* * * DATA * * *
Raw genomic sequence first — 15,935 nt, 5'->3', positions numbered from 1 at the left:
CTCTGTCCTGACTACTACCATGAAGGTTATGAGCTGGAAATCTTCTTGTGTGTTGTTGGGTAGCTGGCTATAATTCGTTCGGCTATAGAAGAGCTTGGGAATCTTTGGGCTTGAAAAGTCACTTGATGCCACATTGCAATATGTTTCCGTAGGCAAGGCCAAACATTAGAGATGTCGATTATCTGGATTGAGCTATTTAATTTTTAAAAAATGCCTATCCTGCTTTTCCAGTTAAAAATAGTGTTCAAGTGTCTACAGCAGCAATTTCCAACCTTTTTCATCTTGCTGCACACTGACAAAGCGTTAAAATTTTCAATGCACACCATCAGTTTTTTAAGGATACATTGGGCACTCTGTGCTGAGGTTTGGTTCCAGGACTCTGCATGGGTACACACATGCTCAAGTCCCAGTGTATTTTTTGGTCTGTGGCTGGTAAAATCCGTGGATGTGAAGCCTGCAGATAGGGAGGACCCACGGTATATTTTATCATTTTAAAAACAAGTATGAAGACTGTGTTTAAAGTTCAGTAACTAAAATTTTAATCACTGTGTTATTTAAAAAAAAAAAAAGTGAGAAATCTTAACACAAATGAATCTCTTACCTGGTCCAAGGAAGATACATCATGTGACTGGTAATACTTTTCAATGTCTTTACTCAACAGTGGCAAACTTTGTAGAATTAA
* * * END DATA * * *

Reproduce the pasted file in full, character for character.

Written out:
Raw genomic sequence first — 15,935 nt, 5'->3', positions numbered from 1 at the left:
CTCTGTCCTGACTACTACCATGAAGGTTATGAGCTGGAAATCTTCTTGTGTGTTGTTGGGTAGCTGGCTATAATTCGTTCGGCTATAGAAGAGCTTGGGAATCTTTGGGCTTGAAAAGTCACTTGATGCCACATTGCAATATGTTTCCGTAGGCAAGGCCAAACATTAGAGATGTCGATTATCTGGATTGAGCTATTTAATTTTTAAAAAATGCCTATCCTGCTTTTCCAGTTAAAAATAGTGTTCAAGTGTCTACAGCAGCAATTTCCAACCTTTTTCATCTTGCTGCACACTGACAAAGCGTTAAAATTTTCAATGCACACCATCAGTTTTTTAAGGATACATTGGGCACTCTGTGCTGAGGTTTGGTTCCAGGACTCTGCATGGGTACACACATGCTCAAGTCCCAGTGTATTTTTTGGTCTGTGGCTGGTAAAATCCGTGGATGTGAAGCCTGCAGATAGGGAGGACCCACGGTATATTTTATCATTTTAAAAACAAGTATGAAGACTGTGTTTAAAGTTCAGTAACTAAAATTTTAATCACTGTGTTATTTAAAAAAAAAAAAAGTGAGAAATCTTAACACAAATGAATCTCTTACCTGGTCCAAGGAAGATACATCATGTGACTGGTAATACTTTTCAATGTCTTTACTCAACAGTGGCAAACTTTGTAGAATTAA